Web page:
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Researchers at Nanyang Technological University (NTU; Singapore) have successfully printed complex electronic circuits using a common t-shirt printer. The technique brings down the cost of manufacturing the electronics from dollars to a few cents, according to Associate Professor Joseph Chang, leader of the NTU research group. The breakthrough creates countless new possibilities in medical and other applications. Think wound-care products that tell you when they need to be changed, or inexpensive patches that monitor vital signs.

Norbert Sparrow

November 19, 2014

2 Min Read
Electronic circuits made with a t-shirt printer open opportunities for disposable smart devices

Researchers at Nanyang Technological University (NTU; Singapore) have successfully printed complex electronic circuits using a common t-shirt printer. The technique brings down the cost of manufacturing the electronics from dollars to a few cents, according to Associate Professor Joseph Chang, leader of the NTU research group. The breakthrough creates countless new possibilities in medical and other applications. Think wound-care products that tell you when they need to be changed, or inexpensive patches that monitor vital signs. In fact, Chang told PlasticsToday, "We are in the midst of realizing several biomedical devices, and one design has been filed as a patent. This should be undergoing trials within six months."

NTU-300.jpgResistors, transistors, and capacitors, the key components of a complex electronic circuit, are printed using nontoxic organic materials such as silver nanoparticles, carbon, and plastics.They can be layered on top of common flexible materials such as plastic, aluminum foil, and even paper. "We can print our circuits on several different plastic substrates, including PET, polycarbonate, and polyimide," said Chang. "Overall, the printed transistors and other components perform consistently on the different substrates, but printing is adjusted to accommodate the different surfaces," said Chang.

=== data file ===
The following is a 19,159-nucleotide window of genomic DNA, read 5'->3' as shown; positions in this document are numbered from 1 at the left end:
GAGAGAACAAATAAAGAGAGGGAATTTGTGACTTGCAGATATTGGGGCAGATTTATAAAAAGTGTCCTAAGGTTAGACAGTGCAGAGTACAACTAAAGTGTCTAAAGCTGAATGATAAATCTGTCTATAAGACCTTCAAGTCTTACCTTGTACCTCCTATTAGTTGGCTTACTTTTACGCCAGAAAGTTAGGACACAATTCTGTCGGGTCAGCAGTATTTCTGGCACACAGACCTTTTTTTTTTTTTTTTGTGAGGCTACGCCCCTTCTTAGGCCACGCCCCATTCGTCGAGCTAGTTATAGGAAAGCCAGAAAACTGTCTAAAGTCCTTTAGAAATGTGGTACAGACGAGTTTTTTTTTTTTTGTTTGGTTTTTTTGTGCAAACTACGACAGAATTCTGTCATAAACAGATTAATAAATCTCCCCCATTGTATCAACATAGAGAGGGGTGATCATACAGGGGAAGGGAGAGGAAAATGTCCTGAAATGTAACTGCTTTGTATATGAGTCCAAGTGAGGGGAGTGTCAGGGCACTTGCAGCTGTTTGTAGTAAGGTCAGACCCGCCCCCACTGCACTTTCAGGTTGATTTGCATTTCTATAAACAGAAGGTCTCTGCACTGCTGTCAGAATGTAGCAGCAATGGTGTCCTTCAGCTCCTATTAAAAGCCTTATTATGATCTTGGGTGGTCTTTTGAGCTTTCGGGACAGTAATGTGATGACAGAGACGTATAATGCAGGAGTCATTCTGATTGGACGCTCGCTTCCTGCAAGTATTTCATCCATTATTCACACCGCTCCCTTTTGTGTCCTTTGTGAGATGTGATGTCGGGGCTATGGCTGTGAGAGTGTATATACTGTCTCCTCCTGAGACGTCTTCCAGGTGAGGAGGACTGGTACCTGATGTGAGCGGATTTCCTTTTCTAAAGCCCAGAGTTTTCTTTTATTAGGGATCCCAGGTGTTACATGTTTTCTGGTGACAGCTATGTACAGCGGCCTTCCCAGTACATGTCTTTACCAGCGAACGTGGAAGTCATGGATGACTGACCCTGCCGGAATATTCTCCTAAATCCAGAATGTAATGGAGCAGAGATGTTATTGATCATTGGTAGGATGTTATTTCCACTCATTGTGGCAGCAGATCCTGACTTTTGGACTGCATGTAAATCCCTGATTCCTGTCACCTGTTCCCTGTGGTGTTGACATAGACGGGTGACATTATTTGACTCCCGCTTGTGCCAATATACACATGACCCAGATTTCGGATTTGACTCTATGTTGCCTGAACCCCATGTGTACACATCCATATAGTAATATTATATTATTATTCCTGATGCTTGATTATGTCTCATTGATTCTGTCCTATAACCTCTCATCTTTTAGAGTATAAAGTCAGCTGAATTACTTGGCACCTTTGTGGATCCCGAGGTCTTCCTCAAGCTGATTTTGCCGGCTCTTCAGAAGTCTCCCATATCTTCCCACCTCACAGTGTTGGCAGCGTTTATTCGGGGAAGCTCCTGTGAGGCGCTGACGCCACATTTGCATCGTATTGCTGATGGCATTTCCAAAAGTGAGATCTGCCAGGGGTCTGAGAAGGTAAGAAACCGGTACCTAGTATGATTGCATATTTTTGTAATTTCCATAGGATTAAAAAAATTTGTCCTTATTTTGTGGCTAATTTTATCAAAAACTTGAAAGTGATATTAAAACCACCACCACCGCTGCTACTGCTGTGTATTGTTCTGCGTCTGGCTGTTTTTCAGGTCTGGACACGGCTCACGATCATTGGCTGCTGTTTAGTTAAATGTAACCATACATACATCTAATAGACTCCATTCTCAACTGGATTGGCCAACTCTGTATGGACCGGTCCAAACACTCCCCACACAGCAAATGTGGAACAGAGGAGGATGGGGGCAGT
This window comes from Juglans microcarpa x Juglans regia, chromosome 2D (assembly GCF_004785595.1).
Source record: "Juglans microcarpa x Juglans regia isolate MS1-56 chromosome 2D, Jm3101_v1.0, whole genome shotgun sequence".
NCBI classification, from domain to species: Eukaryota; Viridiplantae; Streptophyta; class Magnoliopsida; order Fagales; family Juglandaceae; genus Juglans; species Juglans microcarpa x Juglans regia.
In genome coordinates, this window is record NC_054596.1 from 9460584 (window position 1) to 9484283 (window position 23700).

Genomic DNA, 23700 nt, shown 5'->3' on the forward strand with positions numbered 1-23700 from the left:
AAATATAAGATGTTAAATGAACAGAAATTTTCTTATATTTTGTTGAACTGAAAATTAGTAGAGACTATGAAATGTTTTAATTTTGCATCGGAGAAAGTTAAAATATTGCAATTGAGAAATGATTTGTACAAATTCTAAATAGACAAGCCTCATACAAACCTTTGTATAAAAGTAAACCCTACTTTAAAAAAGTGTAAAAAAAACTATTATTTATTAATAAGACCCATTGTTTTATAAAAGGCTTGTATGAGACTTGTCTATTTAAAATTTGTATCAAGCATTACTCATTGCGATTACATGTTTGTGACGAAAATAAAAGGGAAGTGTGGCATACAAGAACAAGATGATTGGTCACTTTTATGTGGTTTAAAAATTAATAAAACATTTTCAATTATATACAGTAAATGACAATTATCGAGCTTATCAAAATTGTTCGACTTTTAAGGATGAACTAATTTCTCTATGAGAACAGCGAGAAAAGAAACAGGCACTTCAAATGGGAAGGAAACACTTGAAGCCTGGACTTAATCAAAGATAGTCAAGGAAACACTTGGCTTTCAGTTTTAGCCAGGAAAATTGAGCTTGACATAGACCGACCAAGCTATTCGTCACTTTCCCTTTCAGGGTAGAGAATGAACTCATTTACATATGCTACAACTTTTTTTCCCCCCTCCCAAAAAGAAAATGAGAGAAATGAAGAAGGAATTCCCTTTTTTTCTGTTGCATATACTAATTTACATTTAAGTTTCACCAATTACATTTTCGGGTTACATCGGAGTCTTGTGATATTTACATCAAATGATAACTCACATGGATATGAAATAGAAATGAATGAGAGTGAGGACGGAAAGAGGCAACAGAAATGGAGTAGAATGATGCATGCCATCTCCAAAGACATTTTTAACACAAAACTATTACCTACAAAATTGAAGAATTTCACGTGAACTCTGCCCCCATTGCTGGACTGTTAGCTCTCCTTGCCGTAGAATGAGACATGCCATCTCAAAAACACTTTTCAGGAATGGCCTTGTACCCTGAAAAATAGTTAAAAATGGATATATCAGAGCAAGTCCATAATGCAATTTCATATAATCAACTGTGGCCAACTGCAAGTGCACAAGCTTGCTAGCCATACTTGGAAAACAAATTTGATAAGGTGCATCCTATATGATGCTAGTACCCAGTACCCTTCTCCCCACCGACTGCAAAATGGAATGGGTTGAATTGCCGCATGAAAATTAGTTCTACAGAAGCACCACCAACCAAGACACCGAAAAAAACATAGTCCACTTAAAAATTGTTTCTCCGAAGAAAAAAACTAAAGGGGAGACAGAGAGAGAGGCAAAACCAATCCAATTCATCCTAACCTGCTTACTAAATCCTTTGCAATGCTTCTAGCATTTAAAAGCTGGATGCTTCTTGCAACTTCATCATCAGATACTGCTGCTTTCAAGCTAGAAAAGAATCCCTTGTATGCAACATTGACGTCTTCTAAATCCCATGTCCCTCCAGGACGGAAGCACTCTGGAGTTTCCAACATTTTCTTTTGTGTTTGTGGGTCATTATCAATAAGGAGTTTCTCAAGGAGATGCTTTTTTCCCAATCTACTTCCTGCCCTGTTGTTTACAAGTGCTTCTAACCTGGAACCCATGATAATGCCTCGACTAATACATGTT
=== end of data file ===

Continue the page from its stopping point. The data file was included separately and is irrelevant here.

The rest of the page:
The types of complex circuits the team has successfully printed include a 4-bit digital-to-analog converter, which is typically used to turn digital signals into sound for speakers and headphones, and radio-frequency identification (RFID) tags for tracking inventory.

The key difference between this technology and other types of printed electronics is that it is fully additive, which makes it very eco-friendly, according to NTU. The circuits are printed without the use of any toxic chemicals or oxidizing agents.

"Our innovative process is green, using noncorrosive chemicals," said Chang. "[The electronics] can be printed on demand within minutes. It is also scalable, as you can print large circuits on many types of materials. Most importantly, it is low cost, as print technology has been available for decades," said Chang.

A startup company has been founded and a venture capitalist has expressed interest in funding commercialization of the invention, according to NTU. A multinational biomedical company has also expressed interest in adopting the technology for biomedical devices.

Moving forward, the four-person multidisciplinary team—two engineers, a material scientist, and a chemist—will be looking to develop both digital and analog printable circuits for other biomedical applications in sensing and processing and for smart lighting systems.

The three-year research project is funded jointly by NTU, the Agency for Science Technology and Research (A*STAR) Science and Engineering Research Council, and the Ministry of Education Singapore.

About the Author(s)

Norbert Sparrow

Editor in chief of PlasticsToday since 2015, Norbert Sparrow has more than 30 years of editorial experience in business-to-business media. He studied journalism at the Centre Universitaire d'Etudes du Journalisme in Strasbourg, France, where he earned a master's degree.

www.linkedin.com/in/norbertsparrow

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